Editor of The Saturday Paper wants to keep his book critics’ identities under wraps.
In the age of transparency there are few places to hide your identity other than the comments section of your preferred website or by faking your RSVP.com profile. But Morry Schwartz, the property developer and publisher of The Monthly is turning back the clock, and it’s not just because his new publication The Saturday Paper will be a printed product sold through newsagents.
The new paper scheduled to launch in early 2014 and to be distributed in Sydney, Melbourne, Canberra (and also available in digital form) is devoted to long- form journalism and will include a hefty books section as well as reviews of film, stage, television, architecture and the visual arts.
But the editor of The Saturday Paper, Erik Jensen, has revealed that the names of his book reviewers – and only his book reviewers –will not be revealed. He says pseudonymous initials will “liberate” them from the “timidity” he says afflict his broadsheet competitors The Age, The Sydney Morning Herald and The Australian.
“The idea comes from discussions with staff and those whose opinions I respect about trying to do things differently to what others have done, and I think there is some timidity in the literary pages of the newspapers,” Jensen says.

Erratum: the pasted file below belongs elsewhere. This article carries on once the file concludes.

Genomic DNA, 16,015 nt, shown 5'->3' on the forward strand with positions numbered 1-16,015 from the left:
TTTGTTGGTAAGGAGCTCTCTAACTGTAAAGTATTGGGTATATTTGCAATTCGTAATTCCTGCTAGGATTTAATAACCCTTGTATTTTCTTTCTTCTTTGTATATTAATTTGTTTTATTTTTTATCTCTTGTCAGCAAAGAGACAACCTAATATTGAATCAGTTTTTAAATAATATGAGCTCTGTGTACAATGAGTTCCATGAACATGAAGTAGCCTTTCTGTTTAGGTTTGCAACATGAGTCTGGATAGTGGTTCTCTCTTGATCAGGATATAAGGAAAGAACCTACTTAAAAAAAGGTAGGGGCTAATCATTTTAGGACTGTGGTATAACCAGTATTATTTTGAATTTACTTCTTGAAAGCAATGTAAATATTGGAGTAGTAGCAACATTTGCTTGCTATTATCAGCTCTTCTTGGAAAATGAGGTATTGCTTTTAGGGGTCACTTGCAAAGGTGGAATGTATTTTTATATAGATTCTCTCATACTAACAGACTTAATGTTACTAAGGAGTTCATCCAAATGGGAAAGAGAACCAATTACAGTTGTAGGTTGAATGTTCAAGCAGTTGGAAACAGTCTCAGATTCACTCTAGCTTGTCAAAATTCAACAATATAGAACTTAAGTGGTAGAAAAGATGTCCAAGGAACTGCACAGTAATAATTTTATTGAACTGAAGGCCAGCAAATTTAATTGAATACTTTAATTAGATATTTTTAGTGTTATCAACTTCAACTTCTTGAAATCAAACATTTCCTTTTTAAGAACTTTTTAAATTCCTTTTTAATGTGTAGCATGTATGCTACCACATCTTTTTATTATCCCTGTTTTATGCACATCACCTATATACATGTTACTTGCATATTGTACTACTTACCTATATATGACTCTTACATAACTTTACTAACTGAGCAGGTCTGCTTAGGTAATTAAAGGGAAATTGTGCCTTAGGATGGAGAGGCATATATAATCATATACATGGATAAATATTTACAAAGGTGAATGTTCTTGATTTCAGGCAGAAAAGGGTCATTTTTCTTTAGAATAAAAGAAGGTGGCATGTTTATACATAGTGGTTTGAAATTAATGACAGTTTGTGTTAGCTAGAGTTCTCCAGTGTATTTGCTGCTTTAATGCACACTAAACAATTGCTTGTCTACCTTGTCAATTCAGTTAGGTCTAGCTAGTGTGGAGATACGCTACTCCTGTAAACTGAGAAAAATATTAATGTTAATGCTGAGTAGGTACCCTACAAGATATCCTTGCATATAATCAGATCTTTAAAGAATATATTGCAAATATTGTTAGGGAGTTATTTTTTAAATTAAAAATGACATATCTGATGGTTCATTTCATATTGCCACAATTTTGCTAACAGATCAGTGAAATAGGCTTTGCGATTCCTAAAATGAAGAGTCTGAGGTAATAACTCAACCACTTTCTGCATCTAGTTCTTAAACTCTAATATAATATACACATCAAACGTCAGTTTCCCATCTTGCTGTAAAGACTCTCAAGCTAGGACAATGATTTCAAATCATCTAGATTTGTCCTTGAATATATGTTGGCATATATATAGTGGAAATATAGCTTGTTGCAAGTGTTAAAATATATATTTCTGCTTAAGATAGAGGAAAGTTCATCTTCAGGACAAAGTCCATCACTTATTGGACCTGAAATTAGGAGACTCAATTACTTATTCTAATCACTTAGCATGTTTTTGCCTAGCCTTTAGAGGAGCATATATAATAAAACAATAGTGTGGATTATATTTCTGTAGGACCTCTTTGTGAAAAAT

He says The Saturday Paper’s guarantee of anonymity will allow his critics to write what they really think about a work that otherwise they might be loath to express in the small world of Australian publishing. Jensen says he’s had an enthusiastic response to the idea from those within the literary community and from writers who have hitherto declined to review books for fear of tip-toeing around their colleagues’ feelings.
The anonymous byline was de rigueur decades ago in publications including The Times Literary Supplement, The New Yorker and Time. The Economist still runs stories without bylines.
In an era when marketing departments of media outlets believe readers want “brand name” writers, columnists and journalists, Jensen’s anonymous byline idea sounds either bold or a quaint nod to the genteel past when writers didn’t like to get their names dirty in newsprint.
“Quaint? Quaintness is not the intention,” says Jensen.”This will liberate critics to some extent,” he says adding that one of the key differences to his competitors is that he wants The Saturday Paper to work against using “celebrity” names to write reviews. “Anyone can get big name writers,” he says.
But Jensen’s invisibility cloak will not be shared among those reviewing the performing or visual arts. “Reviewers of film, theatre and visual arts will be named,” he says, arguing that unlike book reviews, these art forms will primarily be included in The Saturday Paper because they offer the reader “access points” .